Taipei (AsiaNews) - The decision by Taiwan's parliament (立法院 or Legislative Yuan) to cut year-end bonuses (thirteenth month) to public servants and employees in state-owned companies has led to protests.
Currently, employees of state-run businesses can get maximum year-end bonuses equal to 4.6 months of their salaries, including 2.6 month for performance.
Now lawmakers set a 1.2 month bonus cap, slashing the 2.6 months' bonus, whilst maintaining the regular 2 month bonus, for a total of 3.2 month year-end bonus.
The cap was agreed to during negotiations for the 2013 budget. Opposition party Taiwan Solidarity Union (台灣團結聯盟) had called for the elimination of year-end bonuses for underperforming state corporations. During the debate, a compromise was reached to reduce the bonuses whilst acknowledging the work of employees in profitable state-run enterprises.
Legislators also gave their nod to the proposal to limit year-end bonuses for retired civil servants, teachers and servicemen so that they would only apply to those with monthly pensions of less than NT$ 20,000 (US$ 690) and the families of those injured or killed on duty.
For trade unions, bonus cuts are an insult to employees. For the past week, they have protested insisting that underperformance cannot be pinned on employees since their employers follow government directives. If anyone is to blame, it is the government.
Private sector workers, including private school teachers, disagree, saying that public servants and employees in state-run corporations have privileges that they can only dream of.
For this reason, the Democratic Progressive Party (民主進步黨), the main opposition party, believes that state companies like Taiwan Power Co (台電) and the Taiwan Water Corp (台水) cannot afford year-end or productivity bonuses given their recent losses.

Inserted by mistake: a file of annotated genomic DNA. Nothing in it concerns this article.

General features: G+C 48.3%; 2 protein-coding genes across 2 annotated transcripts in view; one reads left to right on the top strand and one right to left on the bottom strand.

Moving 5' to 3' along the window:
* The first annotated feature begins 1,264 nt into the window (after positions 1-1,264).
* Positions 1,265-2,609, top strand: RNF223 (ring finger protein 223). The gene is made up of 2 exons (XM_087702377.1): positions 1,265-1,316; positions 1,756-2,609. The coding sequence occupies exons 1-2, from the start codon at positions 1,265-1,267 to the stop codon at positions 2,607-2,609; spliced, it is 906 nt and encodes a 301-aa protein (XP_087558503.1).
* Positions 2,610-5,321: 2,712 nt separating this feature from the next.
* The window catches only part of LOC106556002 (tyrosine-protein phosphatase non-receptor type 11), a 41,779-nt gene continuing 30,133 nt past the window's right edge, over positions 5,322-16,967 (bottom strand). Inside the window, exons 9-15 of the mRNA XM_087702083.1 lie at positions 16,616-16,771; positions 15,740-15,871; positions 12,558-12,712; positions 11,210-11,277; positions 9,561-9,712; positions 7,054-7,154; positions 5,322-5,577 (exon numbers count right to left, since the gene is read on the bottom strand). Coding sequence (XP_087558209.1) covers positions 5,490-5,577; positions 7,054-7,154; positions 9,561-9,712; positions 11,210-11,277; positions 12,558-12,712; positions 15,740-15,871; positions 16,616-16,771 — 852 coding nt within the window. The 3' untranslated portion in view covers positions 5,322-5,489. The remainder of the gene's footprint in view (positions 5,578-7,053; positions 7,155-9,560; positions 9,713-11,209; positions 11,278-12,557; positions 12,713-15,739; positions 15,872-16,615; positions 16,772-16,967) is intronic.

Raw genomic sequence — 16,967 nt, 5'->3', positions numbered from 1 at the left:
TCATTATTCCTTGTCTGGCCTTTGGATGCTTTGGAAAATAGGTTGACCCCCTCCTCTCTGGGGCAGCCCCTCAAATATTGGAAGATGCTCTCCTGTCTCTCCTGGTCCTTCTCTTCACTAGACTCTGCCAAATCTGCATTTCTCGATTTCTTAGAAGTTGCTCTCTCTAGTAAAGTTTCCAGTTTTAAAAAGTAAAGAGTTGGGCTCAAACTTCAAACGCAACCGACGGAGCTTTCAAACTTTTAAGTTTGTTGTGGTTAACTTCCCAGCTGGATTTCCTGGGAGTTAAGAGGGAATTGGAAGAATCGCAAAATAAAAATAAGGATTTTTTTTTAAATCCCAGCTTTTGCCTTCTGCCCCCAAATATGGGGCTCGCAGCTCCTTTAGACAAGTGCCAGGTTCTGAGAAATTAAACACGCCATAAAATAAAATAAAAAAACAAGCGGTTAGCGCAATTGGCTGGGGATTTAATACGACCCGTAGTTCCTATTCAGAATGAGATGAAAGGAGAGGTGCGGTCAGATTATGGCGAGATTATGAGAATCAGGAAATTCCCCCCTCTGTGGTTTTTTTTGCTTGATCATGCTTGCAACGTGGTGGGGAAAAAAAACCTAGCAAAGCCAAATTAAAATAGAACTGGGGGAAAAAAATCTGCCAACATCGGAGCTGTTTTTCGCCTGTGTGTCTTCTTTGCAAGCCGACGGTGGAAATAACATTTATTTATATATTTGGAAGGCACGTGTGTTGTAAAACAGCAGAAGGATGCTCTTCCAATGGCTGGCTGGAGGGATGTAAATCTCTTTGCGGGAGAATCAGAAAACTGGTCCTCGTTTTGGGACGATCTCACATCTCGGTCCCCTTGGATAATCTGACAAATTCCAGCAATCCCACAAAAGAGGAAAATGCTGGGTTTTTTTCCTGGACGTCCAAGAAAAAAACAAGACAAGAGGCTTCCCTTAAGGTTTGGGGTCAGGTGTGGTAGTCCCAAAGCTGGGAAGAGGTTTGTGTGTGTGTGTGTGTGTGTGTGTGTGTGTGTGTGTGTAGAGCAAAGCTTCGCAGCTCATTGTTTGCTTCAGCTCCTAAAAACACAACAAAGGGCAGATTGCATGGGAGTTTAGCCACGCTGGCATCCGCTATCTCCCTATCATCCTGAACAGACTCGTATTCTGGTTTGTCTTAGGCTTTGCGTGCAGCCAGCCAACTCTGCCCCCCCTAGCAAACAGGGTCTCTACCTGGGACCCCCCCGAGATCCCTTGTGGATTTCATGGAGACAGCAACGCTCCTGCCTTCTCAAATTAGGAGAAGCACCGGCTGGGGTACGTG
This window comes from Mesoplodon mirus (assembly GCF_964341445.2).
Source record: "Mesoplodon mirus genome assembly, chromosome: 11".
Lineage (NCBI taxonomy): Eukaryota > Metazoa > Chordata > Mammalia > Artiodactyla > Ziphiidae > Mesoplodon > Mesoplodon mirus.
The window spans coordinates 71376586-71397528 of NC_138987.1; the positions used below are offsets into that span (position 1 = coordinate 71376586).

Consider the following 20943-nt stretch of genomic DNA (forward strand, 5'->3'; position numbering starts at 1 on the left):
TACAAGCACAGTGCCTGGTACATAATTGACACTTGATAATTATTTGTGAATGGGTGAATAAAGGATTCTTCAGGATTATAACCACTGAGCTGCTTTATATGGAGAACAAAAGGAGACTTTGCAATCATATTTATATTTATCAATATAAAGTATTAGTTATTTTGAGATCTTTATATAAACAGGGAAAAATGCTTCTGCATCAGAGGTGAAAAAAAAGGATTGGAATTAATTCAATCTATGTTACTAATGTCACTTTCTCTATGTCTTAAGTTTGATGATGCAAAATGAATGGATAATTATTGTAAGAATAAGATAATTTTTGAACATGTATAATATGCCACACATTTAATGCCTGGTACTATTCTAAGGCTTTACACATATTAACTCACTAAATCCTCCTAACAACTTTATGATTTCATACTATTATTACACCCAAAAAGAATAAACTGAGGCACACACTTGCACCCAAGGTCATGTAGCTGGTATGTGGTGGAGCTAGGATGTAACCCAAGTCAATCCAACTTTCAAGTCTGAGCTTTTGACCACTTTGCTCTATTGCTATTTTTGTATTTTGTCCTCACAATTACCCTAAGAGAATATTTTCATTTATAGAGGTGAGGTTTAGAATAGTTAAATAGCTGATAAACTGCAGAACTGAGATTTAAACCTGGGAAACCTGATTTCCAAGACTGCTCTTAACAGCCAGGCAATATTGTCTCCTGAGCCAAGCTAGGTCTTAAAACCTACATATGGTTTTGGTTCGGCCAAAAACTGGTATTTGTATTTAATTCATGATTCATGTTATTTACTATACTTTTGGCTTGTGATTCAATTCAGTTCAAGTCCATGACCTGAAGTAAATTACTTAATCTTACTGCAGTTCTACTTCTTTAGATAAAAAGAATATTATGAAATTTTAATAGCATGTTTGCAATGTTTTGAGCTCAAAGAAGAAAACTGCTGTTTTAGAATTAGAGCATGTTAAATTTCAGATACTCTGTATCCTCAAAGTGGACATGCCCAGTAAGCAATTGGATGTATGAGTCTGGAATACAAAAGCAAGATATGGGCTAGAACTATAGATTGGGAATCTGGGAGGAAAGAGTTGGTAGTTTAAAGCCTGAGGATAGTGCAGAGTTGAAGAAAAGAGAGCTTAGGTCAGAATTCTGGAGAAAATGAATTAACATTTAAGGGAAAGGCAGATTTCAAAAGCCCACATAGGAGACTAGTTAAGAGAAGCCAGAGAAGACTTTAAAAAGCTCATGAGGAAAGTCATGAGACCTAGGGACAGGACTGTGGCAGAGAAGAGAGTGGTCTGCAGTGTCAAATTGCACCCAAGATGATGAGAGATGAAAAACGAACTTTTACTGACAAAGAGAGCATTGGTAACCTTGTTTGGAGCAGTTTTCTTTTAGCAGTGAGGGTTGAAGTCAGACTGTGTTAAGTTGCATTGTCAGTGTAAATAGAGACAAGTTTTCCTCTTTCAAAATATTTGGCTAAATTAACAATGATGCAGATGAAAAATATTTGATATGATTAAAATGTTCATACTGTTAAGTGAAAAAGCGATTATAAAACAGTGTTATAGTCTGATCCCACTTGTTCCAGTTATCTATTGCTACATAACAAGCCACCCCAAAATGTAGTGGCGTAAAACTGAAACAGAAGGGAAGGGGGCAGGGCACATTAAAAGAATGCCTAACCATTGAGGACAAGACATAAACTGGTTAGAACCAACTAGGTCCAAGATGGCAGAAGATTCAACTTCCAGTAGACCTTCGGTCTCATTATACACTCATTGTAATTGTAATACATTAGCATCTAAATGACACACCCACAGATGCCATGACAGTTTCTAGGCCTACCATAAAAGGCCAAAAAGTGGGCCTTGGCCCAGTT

The opposition has called on the government to change its 2013 budget and plans a mass rally next Sunday.
The government said it would respect parliament's decision but has called for a more targeted approach that would distinguish enterprises that are performing well from those that are not.
Despite these problems and high real estate prices, a burden especially heavy for young couples, Taiwan's economy has shown a remarkable capacity to weather crises, as it did during the Asian financial crisis of 1997 and the world-wide financial crisis of 2007, thanks to its export-oriented production, high tech and greater innovation capacity.
Except for the recession of 2001, and despite massive Taiwanese investments in mainland China, Taiwan has shown tremendous growth in recent years, hitting a record 10 per cent in 2010.
This has given the island-nation a per capita GDP that is higher than that of France, Finland and Japan with one of the lowest unemployment levels in the world.